Wednesday, October 04, 2006


The Hope Foundation is a centre for hope studies.  We have an international database of hope research literature, a visiting scholar from Australia, a multiple=year study of the process of hope in counselling, a library, a counselling program, programs for kids and—a herd of hope-opotamuses on the mantel.  Big and small, rubber and plush, piggybanks and cd holders, the herd is an accidental collection.  It has assembled slowly, without intention, the result of good will, of human generosity.  . 


Conference agendas are a little like our herd.  They begin with good intentions, with a vague idea about education.  Committees gather, they look for money, they invite experts.  And occasionally, very occasionally, one of the committee members successfully makes the case for having a session on hope. 


There is plenty to say about hope to doctors, to nurses, to patients, to family members.  But when you get them together in a large room, with their stomachs overflowing with a more-than-ample lunch, and their heads brimming with the graphs and charts from the morning Powerpoints, you wonder how best to proceed.  So you collect your lecture notes for the academics, a few books about hope for the readers, and you throw in three purple hope-opotamuses, a large, a medium and a small.  Hope-opotamuses do their own work.  You never quite know what they will accomplish.


The large one offers to sit with a conference participants during the lecture.  Nobody claims him at first, but a group of nurses pick him up and sit him with a doctor.  At the end of the hour, the doctor does what I want him to do.  He trades him in for a hope book.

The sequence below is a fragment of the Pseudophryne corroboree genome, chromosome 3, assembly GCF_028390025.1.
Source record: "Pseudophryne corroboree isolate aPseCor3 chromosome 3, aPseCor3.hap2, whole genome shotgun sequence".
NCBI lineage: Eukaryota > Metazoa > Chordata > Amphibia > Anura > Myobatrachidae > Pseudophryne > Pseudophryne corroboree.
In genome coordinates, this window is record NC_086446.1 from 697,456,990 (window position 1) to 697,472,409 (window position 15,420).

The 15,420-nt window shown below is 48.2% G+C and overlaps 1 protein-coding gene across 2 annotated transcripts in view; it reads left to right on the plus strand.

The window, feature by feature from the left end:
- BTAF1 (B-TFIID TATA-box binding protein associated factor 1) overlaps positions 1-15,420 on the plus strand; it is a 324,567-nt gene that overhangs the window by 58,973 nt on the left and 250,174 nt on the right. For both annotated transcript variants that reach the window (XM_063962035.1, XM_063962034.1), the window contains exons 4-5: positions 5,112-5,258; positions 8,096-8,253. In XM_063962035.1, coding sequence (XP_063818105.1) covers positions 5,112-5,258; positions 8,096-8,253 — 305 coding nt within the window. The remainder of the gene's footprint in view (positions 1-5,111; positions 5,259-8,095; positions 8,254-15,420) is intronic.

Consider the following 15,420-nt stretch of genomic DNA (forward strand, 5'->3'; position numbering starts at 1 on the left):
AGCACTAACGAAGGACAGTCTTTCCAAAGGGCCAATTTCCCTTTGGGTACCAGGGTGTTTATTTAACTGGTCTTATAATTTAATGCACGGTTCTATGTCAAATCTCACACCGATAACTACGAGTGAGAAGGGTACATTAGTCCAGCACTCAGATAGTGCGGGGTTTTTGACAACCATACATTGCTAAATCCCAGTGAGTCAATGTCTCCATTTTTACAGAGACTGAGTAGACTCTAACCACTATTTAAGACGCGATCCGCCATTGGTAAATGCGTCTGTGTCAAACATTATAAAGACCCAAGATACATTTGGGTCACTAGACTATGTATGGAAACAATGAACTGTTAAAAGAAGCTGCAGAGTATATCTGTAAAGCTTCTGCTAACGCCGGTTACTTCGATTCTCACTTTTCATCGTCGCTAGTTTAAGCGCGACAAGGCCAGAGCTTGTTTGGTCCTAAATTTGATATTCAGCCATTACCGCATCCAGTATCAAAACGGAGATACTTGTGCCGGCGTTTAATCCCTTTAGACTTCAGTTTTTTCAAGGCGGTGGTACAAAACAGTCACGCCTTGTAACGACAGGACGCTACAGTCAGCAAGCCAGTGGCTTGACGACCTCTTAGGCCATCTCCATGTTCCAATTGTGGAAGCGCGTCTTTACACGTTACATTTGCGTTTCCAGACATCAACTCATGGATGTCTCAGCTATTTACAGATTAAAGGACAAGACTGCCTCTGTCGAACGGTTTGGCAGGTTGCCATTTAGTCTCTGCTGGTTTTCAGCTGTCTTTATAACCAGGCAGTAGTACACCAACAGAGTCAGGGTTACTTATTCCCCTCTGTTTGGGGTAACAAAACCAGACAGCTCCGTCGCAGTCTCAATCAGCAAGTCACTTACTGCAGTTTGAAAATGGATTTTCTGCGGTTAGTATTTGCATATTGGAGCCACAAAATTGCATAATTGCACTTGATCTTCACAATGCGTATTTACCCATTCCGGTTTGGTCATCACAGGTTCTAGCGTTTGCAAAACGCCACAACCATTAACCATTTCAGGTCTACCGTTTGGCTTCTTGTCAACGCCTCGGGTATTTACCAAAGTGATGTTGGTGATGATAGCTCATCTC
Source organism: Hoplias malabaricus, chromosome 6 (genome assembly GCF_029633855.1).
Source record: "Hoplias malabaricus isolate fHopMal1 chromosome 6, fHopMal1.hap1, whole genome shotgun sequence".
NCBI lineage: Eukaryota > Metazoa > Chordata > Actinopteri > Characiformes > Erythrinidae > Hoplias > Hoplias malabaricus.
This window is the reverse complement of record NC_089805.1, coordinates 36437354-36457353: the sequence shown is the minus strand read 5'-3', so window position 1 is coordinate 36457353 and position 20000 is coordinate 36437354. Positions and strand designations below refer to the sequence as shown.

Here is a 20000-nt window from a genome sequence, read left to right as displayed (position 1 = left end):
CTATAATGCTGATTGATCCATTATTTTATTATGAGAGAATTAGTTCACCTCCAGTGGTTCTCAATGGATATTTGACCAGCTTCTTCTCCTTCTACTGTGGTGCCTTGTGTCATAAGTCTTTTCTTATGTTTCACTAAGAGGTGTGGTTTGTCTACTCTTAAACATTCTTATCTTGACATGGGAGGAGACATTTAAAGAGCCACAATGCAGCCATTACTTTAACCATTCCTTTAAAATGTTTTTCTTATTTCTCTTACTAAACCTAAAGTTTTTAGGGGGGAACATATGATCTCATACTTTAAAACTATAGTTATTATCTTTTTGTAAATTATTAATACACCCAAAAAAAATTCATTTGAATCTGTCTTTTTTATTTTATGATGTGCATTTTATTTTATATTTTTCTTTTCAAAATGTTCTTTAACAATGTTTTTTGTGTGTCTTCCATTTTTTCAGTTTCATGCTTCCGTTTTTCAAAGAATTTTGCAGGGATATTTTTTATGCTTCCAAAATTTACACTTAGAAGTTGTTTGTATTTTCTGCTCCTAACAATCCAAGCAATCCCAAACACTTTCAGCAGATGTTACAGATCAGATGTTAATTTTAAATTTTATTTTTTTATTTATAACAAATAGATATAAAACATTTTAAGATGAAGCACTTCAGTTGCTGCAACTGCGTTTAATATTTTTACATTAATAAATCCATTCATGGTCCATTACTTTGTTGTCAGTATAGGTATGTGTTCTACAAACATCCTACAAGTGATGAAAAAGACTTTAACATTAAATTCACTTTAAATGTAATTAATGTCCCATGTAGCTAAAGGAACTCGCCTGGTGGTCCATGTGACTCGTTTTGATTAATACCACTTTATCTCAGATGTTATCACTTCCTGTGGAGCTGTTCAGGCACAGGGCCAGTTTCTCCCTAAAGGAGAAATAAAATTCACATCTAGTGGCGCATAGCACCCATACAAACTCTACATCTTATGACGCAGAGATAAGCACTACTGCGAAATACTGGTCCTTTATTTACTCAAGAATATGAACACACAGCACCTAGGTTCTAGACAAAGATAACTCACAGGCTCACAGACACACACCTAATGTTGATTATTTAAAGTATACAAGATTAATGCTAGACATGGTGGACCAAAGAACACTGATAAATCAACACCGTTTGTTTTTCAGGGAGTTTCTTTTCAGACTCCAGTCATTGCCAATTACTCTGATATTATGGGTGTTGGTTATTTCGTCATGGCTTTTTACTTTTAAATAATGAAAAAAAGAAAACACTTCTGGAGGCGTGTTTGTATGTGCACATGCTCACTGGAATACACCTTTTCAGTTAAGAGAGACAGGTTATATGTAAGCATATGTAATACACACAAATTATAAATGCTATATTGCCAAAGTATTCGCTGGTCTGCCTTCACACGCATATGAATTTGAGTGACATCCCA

The medium is snapped up without hesitation.  The lady who holds him is sad to trade him in for a book.  It is my prerogative to take him back, but I cannot do it, so I leave him with her and offer the book for the taking.  The book is snapped up like a treasure. 


And then there is the small one, teenie, really, a Teenie Beanie Baby, 1993.  He travels with the herd, but he’s not really a member.  His name is Hopey, and he belongs to me.  He was a gift, a gift of hope from someone who had known in his deepest soul the meaning of hopelessness.  For a while he sat on my counselling table, a happy little reminder that sometimes my work makes a difference.  Then one day he snuggled in my purse and went to a hospital.  Retrieving him from the clutter of lip-gloss, Aspirin tissues and combs, I gave him to my mother. 


I could forgive her for her initial lack of enthusiasm.  After all, she was sick, and her pain was overwhelming, and the drugs were stupefying, and the predictions were dire, and she could not get out of bed.  And I was willing to take him back, to place him temporarily among the flowers on the windowsill.  But she was still coherent enough to want to please me, so she cradled him in the palm of her hand and said she would keep him for a while.  Neither of us had any idea how powerful he would become.


It was truly amazing how quickly he took charge.  He had one rule which she took it upon herself to enforce, he must not be placed beyond her reach.  To the porter who left him in the lab when he returned her to her room she said: “Hopey is back in the lab.  He needs to be here with me.” To the busy cancer doctor who removed him from her hand in order to take her pulse she told the story of the unfortunate porter who had been forced to return to the lab.  And soon Hopey was running the hospital more or less, governing the actions of the nurses, the housekeeping staff.  She could not say to them “respect me!  Understand my needs!  Treat me like a human being, like you’d want your mother to be treated.” But Hopey could say it for her.  He could make them all stop and listen.  He did make them listen.


And when he finally lost her, he came back to me.  Sometimes we go to conferences, to make them listen.



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